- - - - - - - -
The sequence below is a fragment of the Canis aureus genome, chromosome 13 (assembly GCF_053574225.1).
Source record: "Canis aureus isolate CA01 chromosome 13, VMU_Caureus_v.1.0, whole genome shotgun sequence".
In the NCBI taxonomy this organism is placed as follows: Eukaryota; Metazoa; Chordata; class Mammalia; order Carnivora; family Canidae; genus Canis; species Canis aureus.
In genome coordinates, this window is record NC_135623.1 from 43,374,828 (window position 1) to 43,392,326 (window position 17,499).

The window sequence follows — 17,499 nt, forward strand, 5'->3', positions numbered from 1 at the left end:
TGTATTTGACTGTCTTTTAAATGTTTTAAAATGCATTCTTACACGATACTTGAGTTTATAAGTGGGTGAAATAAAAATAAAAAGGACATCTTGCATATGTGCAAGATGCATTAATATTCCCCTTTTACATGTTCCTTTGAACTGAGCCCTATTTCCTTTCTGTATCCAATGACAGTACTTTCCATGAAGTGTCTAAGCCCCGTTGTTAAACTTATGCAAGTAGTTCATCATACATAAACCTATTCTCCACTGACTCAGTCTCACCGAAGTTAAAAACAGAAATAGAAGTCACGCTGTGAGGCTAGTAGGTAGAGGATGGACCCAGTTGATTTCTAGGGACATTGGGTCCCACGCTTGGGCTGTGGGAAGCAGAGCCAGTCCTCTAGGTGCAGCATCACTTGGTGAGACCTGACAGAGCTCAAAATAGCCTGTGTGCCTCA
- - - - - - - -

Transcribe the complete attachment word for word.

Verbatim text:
The sequence below is a fragment of the Canis aureus genome, chromosome 13 (assembly GCF_053574225.1).
Source record: "Canis aureus isolate CA01 chromosome 13, VMU_Caureus_v.1.0, whole genome shotgun sequence".
In the NCBI taxonomy this organism is placed as follows: Eukaryota; Metazoa; Chordata; class Mammalia; order Carnivora; family Canidae; genus Canis; species Canis aureus.
In genome coordinates, this window is record NC_135623.1 from 43,374,828 (window position 1) to 43,392,326 (window position 17,499).

The window sequence follows — 17,499 nt, forward strand, 5'->3', positions numbered from 1 at the left end:
TGTATTTGACTGTCTTTTAAATGTTTTAAAATGCATTCTTACACGATACTTGAGTTTATAAGTGGGTGAAATAAAAATAAAAAGGACATCTTGCATATGTGCAAGATGCATTAATATTCCCCTTTTACATGTTCCTTTGAACTGAGCCCTATTTCCTTTCTGTATCCAATGACAGTACTTTCCATGAAGTGTCTAAGCCCCGTTGTTAAACTTATGCAAGTAGTTCATCATACATAAACCTATTCTCCACTGACTCAGTCTCACCGAAGTTAAAAACAGAAATAGAAGTCACGCTGTGAGGCTAGTAGGTAGAGGATGGACCCAGTTGATTTCTAGGGACATTGGGTCCCACGCTTGGGCTGTGGGAAGCAGAGCCAGTCCTCTAGGTGCAGCATCACTTGGTGAGACCTGACAGAGCTCAAAATAGCCTGTGTGCCTCA